Alberta insurance policies changing after $1.7B in flood payouts

The insurance industry is looking for ways to limit its exposure to floods, wind and hail. Albertans living both inside and outside of flood zones can expect their premiums to rise and their coverage to shrink as insurers try to limit their losses.

Shop around and look closely at policies, says industry expert

Residents of flood-hit areas in Calgary struggled to get insurance companies to cover the cost of damages. (CBC)

Last year's flood in Southern Alberta cost the insurance industry $1.7 billion, while severe weather in other parts of the country pushed the national total up to more than $3 billion.

With climate change leading to severe weather, the insurance industry is looking for ways to limit its exposure to floods, wind and hail. Residents both inside and outside of flood zones can expect their premiums to rise and their coverage to shrink as insurers try to limit their losses.

Jeff Burke, president of an insurance agency in High River called Western Financial, said Albertans need to closely read their insurance policies. Coverage limits and deductibles could change, even for those who weren't affected by last year's floods.

“It's changing with regard to the price, and the deductibles have likely increased, and there may be limits imposed,” he said.

Overland flooding concerns

Brian Maltman, an ombudsman for the insurance industry, said insurers still haven't figured out how much policies need to change.

“Rates are being looked at and the whole flood risk is being looked, even sewer backup,” he said.

The neighbourhood of Bowness in northwest Calgary saw some of the worst flooding in last year's disaster. (Nathan Denette/Canadian Press)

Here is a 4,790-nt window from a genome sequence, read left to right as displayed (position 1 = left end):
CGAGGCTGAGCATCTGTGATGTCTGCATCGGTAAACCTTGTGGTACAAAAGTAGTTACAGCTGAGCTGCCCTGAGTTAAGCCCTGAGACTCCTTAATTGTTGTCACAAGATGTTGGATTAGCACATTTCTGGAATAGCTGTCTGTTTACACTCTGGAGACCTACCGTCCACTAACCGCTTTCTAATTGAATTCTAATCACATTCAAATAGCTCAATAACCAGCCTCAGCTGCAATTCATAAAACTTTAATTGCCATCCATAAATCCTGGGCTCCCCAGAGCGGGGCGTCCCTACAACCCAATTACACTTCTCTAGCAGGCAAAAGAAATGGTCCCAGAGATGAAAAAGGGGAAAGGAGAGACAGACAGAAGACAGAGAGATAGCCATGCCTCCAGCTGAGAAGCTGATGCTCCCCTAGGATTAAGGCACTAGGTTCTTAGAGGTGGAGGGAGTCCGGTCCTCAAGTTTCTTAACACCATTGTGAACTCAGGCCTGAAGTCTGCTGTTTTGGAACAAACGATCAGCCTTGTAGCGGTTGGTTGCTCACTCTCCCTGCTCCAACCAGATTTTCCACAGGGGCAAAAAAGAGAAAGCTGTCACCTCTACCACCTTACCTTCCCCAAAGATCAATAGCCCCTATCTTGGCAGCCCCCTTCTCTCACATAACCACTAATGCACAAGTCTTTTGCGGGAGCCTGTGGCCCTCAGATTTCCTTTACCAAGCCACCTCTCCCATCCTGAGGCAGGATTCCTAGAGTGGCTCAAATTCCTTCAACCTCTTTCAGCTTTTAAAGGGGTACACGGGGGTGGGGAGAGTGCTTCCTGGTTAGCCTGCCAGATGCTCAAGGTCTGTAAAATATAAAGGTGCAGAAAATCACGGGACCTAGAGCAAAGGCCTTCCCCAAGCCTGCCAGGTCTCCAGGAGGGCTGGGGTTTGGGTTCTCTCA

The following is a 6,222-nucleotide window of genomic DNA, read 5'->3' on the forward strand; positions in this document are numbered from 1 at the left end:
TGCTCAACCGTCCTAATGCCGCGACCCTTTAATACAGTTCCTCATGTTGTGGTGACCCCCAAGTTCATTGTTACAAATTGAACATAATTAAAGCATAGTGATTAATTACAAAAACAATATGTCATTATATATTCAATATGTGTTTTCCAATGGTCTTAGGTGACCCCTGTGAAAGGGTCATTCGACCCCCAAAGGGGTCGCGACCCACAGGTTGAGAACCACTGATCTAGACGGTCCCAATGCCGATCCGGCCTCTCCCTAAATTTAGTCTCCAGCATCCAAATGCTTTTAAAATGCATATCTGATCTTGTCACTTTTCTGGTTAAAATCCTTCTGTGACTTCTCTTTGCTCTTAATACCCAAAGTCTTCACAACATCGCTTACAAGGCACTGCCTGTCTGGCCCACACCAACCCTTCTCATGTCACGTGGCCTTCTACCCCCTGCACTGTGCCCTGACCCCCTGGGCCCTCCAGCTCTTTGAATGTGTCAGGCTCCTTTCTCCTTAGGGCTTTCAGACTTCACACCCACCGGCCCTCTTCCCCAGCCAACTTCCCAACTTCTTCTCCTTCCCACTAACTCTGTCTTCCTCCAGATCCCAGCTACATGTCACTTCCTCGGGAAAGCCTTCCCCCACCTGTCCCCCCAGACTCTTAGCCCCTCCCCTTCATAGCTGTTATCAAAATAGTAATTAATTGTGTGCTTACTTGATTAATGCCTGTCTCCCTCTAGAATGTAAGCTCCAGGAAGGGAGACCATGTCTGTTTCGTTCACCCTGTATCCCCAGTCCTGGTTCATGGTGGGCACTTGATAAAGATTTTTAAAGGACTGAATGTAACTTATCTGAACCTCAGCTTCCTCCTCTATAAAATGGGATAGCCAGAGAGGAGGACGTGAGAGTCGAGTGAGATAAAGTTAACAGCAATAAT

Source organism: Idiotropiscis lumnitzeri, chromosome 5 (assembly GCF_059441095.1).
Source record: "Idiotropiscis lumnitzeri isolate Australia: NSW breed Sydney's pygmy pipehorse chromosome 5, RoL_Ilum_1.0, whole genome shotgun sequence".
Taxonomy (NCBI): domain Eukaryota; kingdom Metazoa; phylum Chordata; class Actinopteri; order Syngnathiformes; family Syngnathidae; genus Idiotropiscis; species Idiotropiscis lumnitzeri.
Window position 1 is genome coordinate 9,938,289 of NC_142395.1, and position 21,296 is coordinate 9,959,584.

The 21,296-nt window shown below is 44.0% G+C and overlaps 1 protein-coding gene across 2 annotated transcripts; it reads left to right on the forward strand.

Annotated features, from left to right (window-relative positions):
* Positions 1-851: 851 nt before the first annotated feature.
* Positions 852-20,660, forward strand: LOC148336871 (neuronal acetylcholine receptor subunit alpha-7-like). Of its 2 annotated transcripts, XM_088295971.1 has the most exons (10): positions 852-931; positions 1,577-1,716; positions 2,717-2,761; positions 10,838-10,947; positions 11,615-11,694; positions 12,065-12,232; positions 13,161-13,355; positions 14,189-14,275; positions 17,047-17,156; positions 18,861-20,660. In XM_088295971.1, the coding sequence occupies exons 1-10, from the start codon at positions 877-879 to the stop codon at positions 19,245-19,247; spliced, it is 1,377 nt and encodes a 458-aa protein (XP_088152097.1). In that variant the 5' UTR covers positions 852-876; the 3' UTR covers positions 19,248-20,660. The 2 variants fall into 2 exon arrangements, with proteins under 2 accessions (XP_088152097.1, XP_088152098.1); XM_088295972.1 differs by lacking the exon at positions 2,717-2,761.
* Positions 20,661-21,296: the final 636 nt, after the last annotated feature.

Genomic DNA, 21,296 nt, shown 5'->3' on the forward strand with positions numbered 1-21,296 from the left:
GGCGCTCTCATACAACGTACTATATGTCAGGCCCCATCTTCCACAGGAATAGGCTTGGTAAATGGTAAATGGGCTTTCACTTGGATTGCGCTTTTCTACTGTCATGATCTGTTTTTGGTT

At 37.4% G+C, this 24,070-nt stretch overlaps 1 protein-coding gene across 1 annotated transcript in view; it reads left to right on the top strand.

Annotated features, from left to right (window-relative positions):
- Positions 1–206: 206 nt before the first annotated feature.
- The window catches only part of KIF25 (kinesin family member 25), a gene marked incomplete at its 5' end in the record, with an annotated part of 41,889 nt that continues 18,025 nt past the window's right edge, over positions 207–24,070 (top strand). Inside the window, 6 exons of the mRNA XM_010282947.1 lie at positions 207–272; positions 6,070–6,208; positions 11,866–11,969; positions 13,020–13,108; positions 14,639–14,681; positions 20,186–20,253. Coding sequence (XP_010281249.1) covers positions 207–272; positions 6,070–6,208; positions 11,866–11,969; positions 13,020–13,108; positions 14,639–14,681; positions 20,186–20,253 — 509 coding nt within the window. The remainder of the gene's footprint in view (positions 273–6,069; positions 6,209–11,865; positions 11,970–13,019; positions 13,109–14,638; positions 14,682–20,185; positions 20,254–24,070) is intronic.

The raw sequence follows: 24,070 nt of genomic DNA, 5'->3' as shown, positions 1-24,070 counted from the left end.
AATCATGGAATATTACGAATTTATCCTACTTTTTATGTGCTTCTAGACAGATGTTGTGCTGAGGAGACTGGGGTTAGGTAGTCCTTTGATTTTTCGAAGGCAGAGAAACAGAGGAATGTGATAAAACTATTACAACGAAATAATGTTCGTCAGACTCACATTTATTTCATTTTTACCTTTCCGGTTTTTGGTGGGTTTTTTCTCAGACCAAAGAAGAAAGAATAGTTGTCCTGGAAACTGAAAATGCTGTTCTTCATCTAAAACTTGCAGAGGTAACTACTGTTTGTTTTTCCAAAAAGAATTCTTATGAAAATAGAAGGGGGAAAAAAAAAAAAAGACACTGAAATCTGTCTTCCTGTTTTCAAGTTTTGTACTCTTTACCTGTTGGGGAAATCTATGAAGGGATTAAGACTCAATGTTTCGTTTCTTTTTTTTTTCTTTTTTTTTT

Maltman's office received 130 complaints from Albertans about their insurance policies after the flood last year. Many were surprised to learn that there was no overland flood insurance, including Tom Carter’s neighbours in Calgary’s Elbow Park.

“Everyone quickly found out that overland flood coverage didn't exist in Canada, which was news to a lot of people,” said Carter.

This spring, a Calgary company offered overland insurance to some homes for damage caused by water entering a home through doors and windows. 

Shop around, says industry expert

During the flooding last year, Carter’s basement filled with sewage back up.

He was denied insurance coverage because the sewage damage was caused by overland flooding, but Carter fought back and negotiated a settlement with his insurer, AMA Insurance, in which insurance covered half his damage.

“I wouldn't say that we're happy, you know, it was a bit of a disappointment.”

Carter's insurance company probably isn't happy either. AMA Insurance had $25 million in underwriting losses last year. TD Bank said that it lost $170 million due to the Alberta floods, while RBC lost $14 million.

“We don’t track average premiums on home insurance policies, but we’ve heard that in some instances people are looking at a 15-20 per cent increase,” said Bill Adams, a spokesman with the Insurance Bureau of Canada, which is the umbrella association for the industry.

“In some cases it’s less. I guess that speaks to the importance of shopping around. Not all insurance companies have been affected to the same degree when it comes to extreme weather events.”

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